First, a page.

In last week’s article we discussed when, and when not, it is appropriate to use a muzzle on a dog.

This week we look at the different types of muzzle and how you can encourage your dog to wear one. Remember, even if your dog does not routinely need to wear a muzzle, he or she may have to wear one in an emergency and so you should practice putting one on from time to time.

Muzzle types:

There are two main types of muzzle – the basket and the soft.

The basket muzzle looks exactly as you would expect – like a basket strapped to a dog’s nose and mouth.

They can be made of leather, plastic or rubber and can be bought in the appropriate size to fit your dog from a pet shop, or made-to-measure by a specialist firm.

The ‘prison bar’ appearance of basket muzzles makes them look like the least humane choice, but the opposite is true.

In fact, many dogs seem more comfortable in basket muzzles than in soft ones because their mouth isn’t being held closed, and most basket muzzles allow dogs to open their mouths to eat, drink and pant.

Soft muzzles are made from bendy fabric such as nylon or leather, and they wrap around a dog’s mouth and hold it closed.

They prevent a dog from panting which is the most effective way he or she has of dispersing heat – something to be very mindful of at this time of year.

In fact, soft muzzles should never be used in hot weather.

Because a dog can’t open their mouth with a soft muzzle they should only be used for very short periods of time, and for a very specific purpose.

Also, if they are used as part of a training programme, it means that you can’t reward your dog with a treat.

Some dogs readily accept a muzzle being placed on them, but others need a lot more gentle persuasion.

The first time you put a muzzle on a dog should not be the first time you need to put a muzzle on them, and most dogs will accept a muzzle if they are introduced to it in a low-stress situation.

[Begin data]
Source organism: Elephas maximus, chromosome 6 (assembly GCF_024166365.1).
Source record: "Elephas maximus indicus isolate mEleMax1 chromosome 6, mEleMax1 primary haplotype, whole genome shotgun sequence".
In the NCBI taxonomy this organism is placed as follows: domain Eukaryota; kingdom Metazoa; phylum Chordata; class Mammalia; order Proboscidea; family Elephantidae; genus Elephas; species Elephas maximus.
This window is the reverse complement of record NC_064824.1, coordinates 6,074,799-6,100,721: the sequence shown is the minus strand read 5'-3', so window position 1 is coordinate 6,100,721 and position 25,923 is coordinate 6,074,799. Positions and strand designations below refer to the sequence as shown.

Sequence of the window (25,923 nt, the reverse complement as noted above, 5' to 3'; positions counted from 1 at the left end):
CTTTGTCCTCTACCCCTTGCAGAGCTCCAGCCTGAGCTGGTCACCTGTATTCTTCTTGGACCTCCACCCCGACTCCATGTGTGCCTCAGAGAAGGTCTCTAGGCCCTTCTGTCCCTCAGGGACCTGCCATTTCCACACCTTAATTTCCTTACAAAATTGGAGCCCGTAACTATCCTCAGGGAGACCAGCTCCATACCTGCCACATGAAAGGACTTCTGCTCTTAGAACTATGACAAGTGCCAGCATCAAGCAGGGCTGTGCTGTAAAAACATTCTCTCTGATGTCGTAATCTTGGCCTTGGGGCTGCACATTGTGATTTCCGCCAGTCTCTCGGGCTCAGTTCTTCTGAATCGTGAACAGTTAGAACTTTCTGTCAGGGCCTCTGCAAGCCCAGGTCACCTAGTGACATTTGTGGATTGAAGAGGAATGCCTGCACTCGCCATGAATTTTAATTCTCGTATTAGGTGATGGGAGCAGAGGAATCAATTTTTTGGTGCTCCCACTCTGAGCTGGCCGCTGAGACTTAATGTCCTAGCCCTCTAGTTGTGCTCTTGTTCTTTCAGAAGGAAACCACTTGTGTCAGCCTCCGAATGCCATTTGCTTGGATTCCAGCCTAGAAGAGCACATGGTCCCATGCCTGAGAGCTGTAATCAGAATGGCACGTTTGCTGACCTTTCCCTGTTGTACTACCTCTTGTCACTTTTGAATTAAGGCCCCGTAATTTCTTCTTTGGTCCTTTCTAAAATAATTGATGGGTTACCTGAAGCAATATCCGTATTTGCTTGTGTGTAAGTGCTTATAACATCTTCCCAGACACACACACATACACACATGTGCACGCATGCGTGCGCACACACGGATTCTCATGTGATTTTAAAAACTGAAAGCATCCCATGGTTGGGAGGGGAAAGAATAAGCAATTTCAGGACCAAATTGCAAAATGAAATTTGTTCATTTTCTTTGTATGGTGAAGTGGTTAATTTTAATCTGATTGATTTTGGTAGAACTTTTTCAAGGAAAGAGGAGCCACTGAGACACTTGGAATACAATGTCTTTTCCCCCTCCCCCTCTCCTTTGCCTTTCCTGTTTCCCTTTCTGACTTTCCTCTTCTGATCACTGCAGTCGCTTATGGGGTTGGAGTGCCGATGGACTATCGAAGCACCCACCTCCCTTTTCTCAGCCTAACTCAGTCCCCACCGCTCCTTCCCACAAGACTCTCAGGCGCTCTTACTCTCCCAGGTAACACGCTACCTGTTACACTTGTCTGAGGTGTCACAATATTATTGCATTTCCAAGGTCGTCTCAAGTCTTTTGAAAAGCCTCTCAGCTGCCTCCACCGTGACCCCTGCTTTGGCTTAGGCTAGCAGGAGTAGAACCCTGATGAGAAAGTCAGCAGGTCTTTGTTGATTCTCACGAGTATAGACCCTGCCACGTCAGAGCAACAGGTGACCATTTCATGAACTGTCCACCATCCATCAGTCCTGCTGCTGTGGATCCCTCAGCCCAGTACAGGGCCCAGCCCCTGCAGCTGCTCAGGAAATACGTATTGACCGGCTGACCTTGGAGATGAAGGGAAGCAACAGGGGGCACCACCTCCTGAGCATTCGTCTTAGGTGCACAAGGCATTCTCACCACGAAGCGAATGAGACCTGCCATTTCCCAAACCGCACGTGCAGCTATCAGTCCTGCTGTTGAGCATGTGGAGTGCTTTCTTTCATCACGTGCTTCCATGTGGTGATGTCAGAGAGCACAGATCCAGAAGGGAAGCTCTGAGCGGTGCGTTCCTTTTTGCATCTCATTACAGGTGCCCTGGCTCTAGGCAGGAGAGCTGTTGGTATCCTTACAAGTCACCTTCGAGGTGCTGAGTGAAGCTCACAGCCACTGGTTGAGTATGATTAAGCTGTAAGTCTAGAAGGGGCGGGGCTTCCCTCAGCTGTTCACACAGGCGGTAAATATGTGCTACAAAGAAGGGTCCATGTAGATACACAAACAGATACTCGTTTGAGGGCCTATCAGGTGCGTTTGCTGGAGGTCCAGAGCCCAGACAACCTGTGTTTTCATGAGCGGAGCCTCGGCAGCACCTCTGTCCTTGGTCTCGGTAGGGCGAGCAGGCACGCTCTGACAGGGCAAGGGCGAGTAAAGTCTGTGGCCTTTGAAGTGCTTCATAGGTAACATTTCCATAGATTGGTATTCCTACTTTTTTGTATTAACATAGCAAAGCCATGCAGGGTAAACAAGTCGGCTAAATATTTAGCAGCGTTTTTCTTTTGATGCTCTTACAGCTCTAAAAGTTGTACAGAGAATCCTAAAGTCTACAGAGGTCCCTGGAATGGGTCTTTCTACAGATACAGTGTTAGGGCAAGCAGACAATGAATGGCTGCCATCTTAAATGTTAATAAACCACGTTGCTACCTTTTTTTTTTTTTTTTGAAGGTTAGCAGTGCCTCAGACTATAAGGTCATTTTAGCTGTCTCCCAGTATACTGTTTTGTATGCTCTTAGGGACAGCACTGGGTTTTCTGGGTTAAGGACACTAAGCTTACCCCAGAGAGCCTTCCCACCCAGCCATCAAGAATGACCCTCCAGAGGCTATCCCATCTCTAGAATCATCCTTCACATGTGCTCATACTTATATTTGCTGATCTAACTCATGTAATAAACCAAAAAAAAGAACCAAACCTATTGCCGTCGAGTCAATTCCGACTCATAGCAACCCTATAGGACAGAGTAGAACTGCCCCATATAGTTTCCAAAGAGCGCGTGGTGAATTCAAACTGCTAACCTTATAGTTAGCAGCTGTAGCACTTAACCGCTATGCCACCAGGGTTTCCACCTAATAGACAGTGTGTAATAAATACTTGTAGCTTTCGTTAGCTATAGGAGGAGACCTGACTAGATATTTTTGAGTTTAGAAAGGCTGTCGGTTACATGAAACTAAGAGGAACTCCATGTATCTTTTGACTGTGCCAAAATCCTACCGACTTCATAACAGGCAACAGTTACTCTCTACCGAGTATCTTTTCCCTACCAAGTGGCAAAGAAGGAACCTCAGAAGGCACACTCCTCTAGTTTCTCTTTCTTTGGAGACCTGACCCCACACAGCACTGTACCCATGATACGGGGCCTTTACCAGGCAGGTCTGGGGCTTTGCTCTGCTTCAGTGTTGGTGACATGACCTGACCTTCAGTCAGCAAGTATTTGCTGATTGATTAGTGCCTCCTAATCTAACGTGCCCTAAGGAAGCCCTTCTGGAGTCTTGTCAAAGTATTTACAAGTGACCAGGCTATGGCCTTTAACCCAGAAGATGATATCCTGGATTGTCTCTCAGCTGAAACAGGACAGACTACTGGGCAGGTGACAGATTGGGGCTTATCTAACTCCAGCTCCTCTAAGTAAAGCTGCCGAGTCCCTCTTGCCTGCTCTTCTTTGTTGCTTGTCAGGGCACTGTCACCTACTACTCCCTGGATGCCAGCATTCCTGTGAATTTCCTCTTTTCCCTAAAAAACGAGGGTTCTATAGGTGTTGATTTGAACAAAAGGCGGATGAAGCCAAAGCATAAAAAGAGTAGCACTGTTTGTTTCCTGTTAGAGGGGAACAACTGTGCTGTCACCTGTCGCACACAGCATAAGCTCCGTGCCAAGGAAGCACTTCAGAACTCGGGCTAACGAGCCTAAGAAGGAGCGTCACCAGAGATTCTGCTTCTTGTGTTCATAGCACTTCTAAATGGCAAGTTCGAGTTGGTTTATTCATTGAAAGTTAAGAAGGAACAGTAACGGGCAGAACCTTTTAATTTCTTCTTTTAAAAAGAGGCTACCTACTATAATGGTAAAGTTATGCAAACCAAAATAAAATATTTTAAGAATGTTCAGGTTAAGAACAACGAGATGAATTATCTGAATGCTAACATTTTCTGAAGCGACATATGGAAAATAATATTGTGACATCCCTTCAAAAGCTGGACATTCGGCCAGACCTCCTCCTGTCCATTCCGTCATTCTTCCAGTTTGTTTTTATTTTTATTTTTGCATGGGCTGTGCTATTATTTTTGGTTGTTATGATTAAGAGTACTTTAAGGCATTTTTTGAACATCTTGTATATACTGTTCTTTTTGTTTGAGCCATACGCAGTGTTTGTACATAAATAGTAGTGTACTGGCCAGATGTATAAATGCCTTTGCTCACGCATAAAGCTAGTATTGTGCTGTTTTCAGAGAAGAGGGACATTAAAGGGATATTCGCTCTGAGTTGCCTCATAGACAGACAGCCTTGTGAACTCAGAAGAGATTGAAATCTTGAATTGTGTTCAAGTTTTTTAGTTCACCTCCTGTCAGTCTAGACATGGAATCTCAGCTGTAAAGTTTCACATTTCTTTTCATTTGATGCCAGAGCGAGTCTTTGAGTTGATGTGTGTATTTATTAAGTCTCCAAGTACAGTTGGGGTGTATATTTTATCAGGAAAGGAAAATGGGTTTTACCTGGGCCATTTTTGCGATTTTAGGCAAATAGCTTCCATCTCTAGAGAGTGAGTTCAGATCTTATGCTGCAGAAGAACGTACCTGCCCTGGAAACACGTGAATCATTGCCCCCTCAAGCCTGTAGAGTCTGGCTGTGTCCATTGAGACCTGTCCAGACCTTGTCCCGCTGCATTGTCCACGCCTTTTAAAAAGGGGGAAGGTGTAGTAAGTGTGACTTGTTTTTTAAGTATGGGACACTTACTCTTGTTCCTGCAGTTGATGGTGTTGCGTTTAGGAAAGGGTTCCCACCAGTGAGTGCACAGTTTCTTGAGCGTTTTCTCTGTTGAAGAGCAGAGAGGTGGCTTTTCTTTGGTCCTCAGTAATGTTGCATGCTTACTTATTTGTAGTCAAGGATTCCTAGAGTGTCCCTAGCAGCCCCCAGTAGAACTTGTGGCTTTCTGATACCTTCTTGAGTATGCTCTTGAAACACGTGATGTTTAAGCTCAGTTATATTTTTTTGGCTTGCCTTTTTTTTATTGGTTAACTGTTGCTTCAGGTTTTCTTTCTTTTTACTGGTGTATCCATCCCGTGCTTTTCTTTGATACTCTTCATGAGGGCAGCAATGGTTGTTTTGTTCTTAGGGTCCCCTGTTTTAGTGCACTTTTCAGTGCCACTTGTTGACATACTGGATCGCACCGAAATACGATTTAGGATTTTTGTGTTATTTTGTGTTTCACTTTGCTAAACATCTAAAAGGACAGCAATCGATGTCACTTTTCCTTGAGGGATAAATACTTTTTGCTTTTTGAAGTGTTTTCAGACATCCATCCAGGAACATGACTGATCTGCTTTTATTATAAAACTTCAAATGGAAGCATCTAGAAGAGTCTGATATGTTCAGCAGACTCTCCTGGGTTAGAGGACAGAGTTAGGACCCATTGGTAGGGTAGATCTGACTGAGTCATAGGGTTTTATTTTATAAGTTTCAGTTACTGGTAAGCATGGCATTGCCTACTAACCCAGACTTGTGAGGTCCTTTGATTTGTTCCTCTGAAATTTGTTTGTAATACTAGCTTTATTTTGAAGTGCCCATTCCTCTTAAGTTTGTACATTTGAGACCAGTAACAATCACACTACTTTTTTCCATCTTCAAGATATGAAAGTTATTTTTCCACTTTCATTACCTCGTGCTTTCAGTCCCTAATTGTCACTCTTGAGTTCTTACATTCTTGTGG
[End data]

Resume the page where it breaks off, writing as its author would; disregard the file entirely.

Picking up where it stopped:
Over a period of several days, there are a series of steps you can take to gently introduce your dog to a muzzle:

•Let them sniff the muzzle, give them a treat, and repeat a few times

•Touch their nose with the muzzle. Treat and repeat.

•Hold the treat at the end of the muzzle so that your dog has to place their nose into it to get the treat. And repeat.

•Gently slip the muzzle onto their nose, and then remove it immediately. As with all these remaining stages, keep treating and repeating a few times.

•Put on the muzzle and fasten the buckle, then remove.

•Keep doing this, and gradually increase the length of time the muzzle if left on for.

Our wonderful rescue dog, Nala, may need to wear a muzzle when she encounters dogs for the first time, because she can be nervous in strange situations.

This unease around other dogs means that Nala would prefer to be the only dog in the household.

She is five years old, is very people-orientated and her loving nature will suit someone who is able to spend a lot of time with her, helping to build her confidence.

Her previous owner died and so Nala is with us through absolutely no fault of her own.

She is a typical border collie in so many ways (she is a quick learner, she’s playful, and she’s very athletic) and we think she’s one of the prettiest collies we’ve ever seen.

If you want to meet her, please contact the kennels team (851672, option 1) and complete a home finder questionnaire which can be found on our website (